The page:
He was able to create in the minds of a generation thirsty for change and modernization but hazy in vision and perception, a mental impression of his importance as a poet. This may have been the result of the abundance of his poetic output on the one hand, and his well-informed and authoritarian critical writings on the other. Consequently, a good number of critics and writers on poetry in Egypt accepted his poetry (together with the poetry of al-Mazini and Shukri) as an example of (p.261) what modernized poetry should be in Arabic, with the inevitable lowering of the standards of aesthetic appreciation in Egypt.39

During World War II, al-‘Aqqad supported the Allied side. It was during the wartime that al-‘Aqqad and Qutb began parting company. In 1952, al-‘Aqqad similarly supported the Revolution under Jamal ‘Abd al-Nassir. In 1959 he was awarded the State Prize for literature.

On March 12, 1964, he died quietly in his home in the suburb of Heliopolis located northeast of Cairo.

Hasan al-Banna (1906–49)

Hasan al-Banna was the founder, at the age of 21, of Jama‘at al-Ikhwan al-Muslimin (The Society of Muslim Brothers or the Muslim Brotherhood) in Isma‘iliyya in 1928. (It relocated to Cairo in 1932.) Al-Banna subscribed to the salafiyya doctrines and concepts of social and political unity, tawhid, adopted by his intellectual forebears, Jamal al-Din al-Afghani, Muhammad ‘Abduh, and Rashid Rida. Yet more than these earlier three, who for the most part remained writers, he set about organizing a permanent organization to realize these principles through concrete action. The Brotherhood established charitable activities, newspapers and journals, and paramilitary battalions. When the Palestinian revolt erupted in 1936, al-Banna shifted from concentrating on social justice and welfare to emphasizing anti-colonialism and armed combat. It was never absolutely clear whether the Brotherhood promoted participatory democracy and elections or advocated military force and violence. Twice al-Banna announced his intentions to run for parliamentary elections. Yet at the same time, the Brotherhood also established the Secret Apparatus to wage war against the Zionists in Palestine but which could also be turned against adversaries inside Egypt. Just as his lifelong institution building was remarkable, he also met his death in a dramatic fashion, assassinated by an assailant suspected of working for the security forces attached to the prime minister, Ibrahim ‘Abd al-Hadi.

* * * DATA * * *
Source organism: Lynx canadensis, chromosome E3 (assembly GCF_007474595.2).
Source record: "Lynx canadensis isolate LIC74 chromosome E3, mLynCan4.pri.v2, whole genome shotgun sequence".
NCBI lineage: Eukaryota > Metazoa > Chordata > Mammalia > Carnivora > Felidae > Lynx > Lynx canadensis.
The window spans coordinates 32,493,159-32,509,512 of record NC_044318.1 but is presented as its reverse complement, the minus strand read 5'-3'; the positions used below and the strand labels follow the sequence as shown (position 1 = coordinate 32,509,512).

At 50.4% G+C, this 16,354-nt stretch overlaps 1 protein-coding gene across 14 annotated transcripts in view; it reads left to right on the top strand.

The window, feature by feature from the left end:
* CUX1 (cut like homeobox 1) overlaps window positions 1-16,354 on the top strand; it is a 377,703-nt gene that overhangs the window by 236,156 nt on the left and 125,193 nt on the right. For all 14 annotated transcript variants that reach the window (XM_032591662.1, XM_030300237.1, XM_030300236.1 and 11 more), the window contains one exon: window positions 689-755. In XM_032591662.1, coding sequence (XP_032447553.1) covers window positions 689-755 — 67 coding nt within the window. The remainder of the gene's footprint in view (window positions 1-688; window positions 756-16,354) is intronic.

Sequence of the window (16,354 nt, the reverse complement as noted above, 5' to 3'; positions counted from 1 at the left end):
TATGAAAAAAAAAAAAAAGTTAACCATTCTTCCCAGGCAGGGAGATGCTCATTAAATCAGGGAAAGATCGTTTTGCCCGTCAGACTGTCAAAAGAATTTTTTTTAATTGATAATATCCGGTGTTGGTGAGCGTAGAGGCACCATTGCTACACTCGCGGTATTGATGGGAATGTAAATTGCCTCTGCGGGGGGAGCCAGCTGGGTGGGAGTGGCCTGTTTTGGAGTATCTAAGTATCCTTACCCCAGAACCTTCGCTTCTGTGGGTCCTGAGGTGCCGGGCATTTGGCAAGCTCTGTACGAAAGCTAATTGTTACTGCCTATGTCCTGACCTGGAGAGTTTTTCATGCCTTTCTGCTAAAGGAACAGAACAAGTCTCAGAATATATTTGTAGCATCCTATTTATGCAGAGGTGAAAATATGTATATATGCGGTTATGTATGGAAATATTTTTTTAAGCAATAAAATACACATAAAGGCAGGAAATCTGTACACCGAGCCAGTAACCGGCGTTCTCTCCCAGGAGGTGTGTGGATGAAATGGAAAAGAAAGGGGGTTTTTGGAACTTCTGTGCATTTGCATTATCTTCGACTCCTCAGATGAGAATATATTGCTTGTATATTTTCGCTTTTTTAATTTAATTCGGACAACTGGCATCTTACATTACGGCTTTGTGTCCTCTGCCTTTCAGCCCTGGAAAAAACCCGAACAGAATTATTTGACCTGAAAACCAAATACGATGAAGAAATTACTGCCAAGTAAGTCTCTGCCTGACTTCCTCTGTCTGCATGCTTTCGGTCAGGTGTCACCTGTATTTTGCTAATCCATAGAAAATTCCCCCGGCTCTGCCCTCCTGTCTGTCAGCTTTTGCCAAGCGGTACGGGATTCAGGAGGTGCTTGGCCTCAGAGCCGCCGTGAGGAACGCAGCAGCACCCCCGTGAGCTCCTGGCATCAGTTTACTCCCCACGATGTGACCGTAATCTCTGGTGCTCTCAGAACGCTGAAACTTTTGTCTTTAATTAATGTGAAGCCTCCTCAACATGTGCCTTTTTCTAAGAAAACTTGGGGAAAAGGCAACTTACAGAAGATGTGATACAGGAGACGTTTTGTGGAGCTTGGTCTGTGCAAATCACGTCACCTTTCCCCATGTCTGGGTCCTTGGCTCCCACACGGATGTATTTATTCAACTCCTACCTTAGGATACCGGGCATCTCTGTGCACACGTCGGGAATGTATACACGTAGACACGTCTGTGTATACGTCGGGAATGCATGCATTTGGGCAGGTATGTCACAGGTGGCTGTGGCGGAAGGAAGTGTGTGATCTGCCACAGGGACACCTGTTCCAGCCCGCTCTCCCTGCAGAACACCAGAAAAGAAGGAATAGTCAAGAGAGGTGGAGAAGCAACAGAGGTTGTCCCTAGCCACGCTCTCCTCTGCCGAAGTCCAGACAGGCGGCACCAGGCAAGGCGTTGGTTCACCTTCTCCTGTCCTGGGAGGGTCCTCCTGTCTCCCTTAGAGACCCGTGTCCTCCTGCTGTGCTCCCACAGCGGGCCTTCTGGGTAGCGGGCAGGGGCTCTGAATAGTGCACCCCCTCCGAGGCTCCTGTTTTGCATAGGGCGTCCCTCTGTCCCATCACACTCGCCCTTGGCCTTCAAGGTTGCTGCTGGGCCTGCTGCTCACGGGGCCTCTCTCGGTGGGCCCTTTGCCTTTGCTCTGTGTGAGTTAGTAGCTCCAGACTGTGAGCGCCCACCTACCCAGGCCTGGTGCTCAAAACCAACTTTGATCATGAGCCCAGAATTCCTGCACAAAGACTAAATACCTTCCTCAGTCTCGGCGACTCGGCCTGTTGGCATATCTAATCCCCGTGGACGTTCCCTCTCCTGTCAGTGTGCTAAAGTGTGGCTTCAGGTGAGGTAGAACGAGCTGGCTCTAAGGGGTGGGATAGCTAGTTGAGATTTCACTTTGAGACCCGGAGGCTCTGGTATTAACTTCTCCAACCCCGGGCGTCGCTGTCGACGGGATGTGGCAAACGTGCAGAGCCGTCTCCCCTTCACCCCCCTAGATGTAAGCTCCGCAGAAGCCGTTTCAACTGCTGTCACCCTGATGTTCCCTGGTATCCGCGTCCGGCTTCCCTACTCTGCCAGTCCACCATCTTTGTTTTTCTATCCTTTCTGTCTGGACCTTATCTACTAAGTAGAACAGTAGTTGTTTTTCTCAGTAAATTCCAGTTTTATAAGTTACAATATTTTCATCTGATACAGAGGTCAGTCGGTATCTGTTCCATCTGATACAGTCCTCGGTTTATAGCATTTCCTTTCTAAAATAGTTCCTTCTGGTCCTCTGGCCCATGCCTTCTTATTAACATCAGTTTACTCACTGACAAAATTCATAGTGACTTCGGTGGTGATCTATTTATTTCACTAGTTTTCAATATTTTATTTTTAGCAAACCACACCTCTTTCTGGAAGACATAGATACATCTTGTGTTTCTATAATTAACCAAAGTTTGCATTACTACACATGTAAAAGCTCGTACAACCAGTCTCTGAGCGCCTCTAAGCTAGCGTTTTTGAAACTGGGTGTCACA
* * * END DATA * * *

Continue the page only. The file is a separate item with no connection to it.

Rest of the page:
Al-Banna was born on October 17, 1906, in the town of Mahmudiyya in the Delta province of Bahira, the oldest of Shaykh Ahmad ‘Abd al-Rahman al-Banna’s five sons. He was influenced by his father who was the local imam, a watchmaker, and an independent Islamic scholar; by his teacher, Shaykh Muhammad Zahran, editor of an Islamic journal and head of the local Hasafiyya Sufi branch; and by the nationalist revolution of 1919. He studied with Shaykh Muhammad until the age of 12 when he enrolled in the Primary Teachers’ Training School in nearby Damanhur, where he studied until 1923 when he moved to Cairo to attend Dar al-‘Ulum.

At the age of 12, he joined his first Islamic organization, the Society for Moral Behavior, and founded a second, the Society for Prohibiting Evil. He also (p.262) established the Hasafiyya Benevolence Society (HBS). In school, he was elected president of the school’s literary society, and along with other students, founded the Society for the Prevention of Sin. Later, in Cairo, he joined the Society for Islamic Ethics and the Association of Muslim Youth (YMMA). Such societies were active in organizing efforts to reform Islam and to prevent the backsliding that their members considered prevalent throughout Egypt. Both the HBS and the YMMA served as prototypes for the Muslim Brotherhood.40

Al-Banna graduated in May 1927; the following September, he was assigned his first teaching post in Isma‘iliyya, a city midway along the British-controlled Suez Canal. In March 1928, al-Banna founded the Society of Muslim Brothers in order to help six workmen employed by the British army who had come to him complaining of discrimination and exploitation.41

Soon, new branches appeared in towns and cities throughout Egypt. By June 1933, the Brotherhood had opened 15 branches, 100 by March 1936, and over 300 by June 1938. In 1936, it had registered more than 20,000 members. Eight years later, the number ranged between 100,000 and 200,000, and by 1948, after al-Banna’s assassination, the number peaked to well over a million members.42

In October, 1932, the Education Ministry transferred al-Banna to Cairo. He immediately began to propagate the Brotherhood message through the mass media of newspapers and journals as well as providing weekly programs of lectures, sermons, and public readings in coffeehouses, mosques, and branch offices.